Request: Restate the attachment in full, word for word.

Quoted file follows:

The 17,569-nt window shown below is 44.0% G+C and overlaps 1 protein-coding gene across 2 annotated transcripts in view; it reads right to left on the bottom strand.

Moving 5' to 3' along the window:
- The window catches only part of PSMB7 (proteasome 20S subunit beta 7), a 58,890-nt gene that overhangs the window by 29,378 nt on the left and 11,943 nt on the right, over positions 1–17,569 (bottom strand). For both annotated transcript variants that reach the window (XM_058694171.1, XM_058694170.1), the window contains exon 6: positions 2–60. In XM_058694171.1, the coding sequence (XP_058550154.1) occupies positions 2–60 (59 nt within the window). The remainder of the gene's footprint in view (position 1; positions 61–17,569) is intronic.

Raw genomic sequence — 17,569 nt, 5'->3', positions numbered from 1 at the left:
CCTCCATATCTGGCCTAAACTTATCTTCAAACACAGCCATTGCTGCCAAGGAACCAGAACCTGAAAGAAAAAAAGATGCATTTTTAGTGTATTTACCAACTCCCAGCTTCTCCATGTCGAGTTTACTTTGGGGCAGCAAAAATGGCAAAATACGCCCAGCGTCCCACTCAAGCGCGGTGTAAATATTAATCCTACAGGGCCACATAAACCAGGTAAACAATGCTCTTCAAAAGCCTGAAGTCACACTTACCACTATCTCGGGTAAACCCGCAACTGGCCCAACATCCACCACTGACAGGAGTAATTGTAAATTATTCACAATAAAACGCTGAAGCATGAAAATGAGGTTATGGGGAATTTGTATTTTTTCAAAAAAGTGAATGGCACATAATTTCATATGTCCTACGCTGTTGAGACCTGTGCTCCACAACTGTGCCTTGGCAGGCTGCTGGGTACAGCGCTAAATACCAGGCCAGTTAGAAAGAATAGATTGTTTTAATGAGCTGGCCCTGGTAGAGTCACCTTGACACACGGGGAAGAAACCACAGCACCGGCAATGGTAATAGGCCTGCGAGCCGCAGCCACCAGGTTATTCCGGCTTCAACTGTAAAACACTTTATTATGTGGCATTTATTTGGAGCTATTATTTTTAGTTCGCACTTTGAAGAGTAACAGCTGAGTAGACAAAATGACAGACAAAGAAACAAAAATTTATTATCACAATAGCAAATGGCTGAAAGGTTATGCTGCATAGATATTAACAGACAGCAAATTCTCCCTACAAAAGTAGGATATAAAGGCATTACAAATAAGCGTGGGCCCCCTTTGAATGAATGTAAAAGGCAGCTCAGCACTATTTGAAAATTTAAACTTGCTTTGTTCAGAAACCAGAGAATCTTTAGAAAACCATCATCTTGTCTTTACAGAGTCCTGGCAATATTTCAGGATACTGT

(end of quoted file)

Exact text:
The 17,569-nt window shown below is 44.0% G+C and overlaps 1 protein-coding gene across 2 annotated transcripts in view; it reads right to left on the bottom strand.

Moving 5' to 3' along the window:
- The window catches only part of PSMB7 (proteasome 20S subunit beta 7), a 58,890-nt gene that overhangs the window by 29,378 nt on the left and 11,943 nt on the right, over positions 1–17,569 (bottom strand). For both annotated transcript variants that reach the window (XM_058694171.1, XM_058694170.1), the window contains exon 6: positions 2–60. In XM_058694171.1, the coding sequence (XP_058550154.1) occupies positions 2–60 (59 nt within the window). The remainder of the gene's footprint in view (position 1; positions 61–17,569) is intronic.

Raw genomic sequence — 17,569 nt, 5'->3', positions numbered from 1 at the left:
CCTCCATATCTGGCCTAAACTTATCTTCAAACACAGCCATTGCTGCCAAGGAACCAGAACCTGAAAGAAAAAAAGATGCATTTTTAGTGTATTTACCAACTCCCAGCTTCTCCATGTCGAGTTTACTTTGGGGCAGCAAAAATGGCAAAATACGCCCAGCGTCCCACTCAAGCGCGGTGTAAATATTAATCCTACAGGGCCACATAAACCAGGTAAACAATGCTCTTCAAAAGCCTGAAGTCACACTTACCACTATCTCGGGTAAACCCGCAACTGGCCCAACATCCACCACTGACAGGAGTAATTGTAAATTATTCACAATAAAACGCTGAAGCATGAAAATGAGGTTATGGGGAATTTGTATTTTTTCAAAAAAGTGAATGGCACATAATTTCATATGTCCTACGCTGTTGAGACCTGTGCTCCACAACTGTGCCTTGGCAGGCTGCTGGGTACAGCGCTAAATACCAGGCCAGTTAGAAAGAATAGATTGTTTTAATGAGCTGGCCCTGGTAGAGTCACCTTGACACACGGGGAAGAAACCACAGCACCGGCAATGGTAATAGGCCTGCGAGCCGCAGCCACCAGGTTATTCCGGCTTCAACTGTAAAACACTTTATTATGTGGCATTTATTTGGAGCTATTATTTTTAGTTCGCACTTTGAAGAGTAACAGCTGAGTAGACAAAATGACAGACAAAGAAACAAAAATTTATTATCACAATAGCAAATGGCTGAAAGGTTATGCTGCATAGATATTAACAGACAGCAAATTCTCCCTACAAAAGTAGGATATAAAGGCATTACAAATAAGCGTGGGCCCCCTTTGAATGAATGTAAAAGGCAGCTCAGCACTATTTGAAAATTTAAACTTGCTTTGTTCAGAAACCAGAGAATCTTTAGAAAACCATCATCTTGTCTTTACAGAGTCCTGGCAATATTTCAGGATACTGT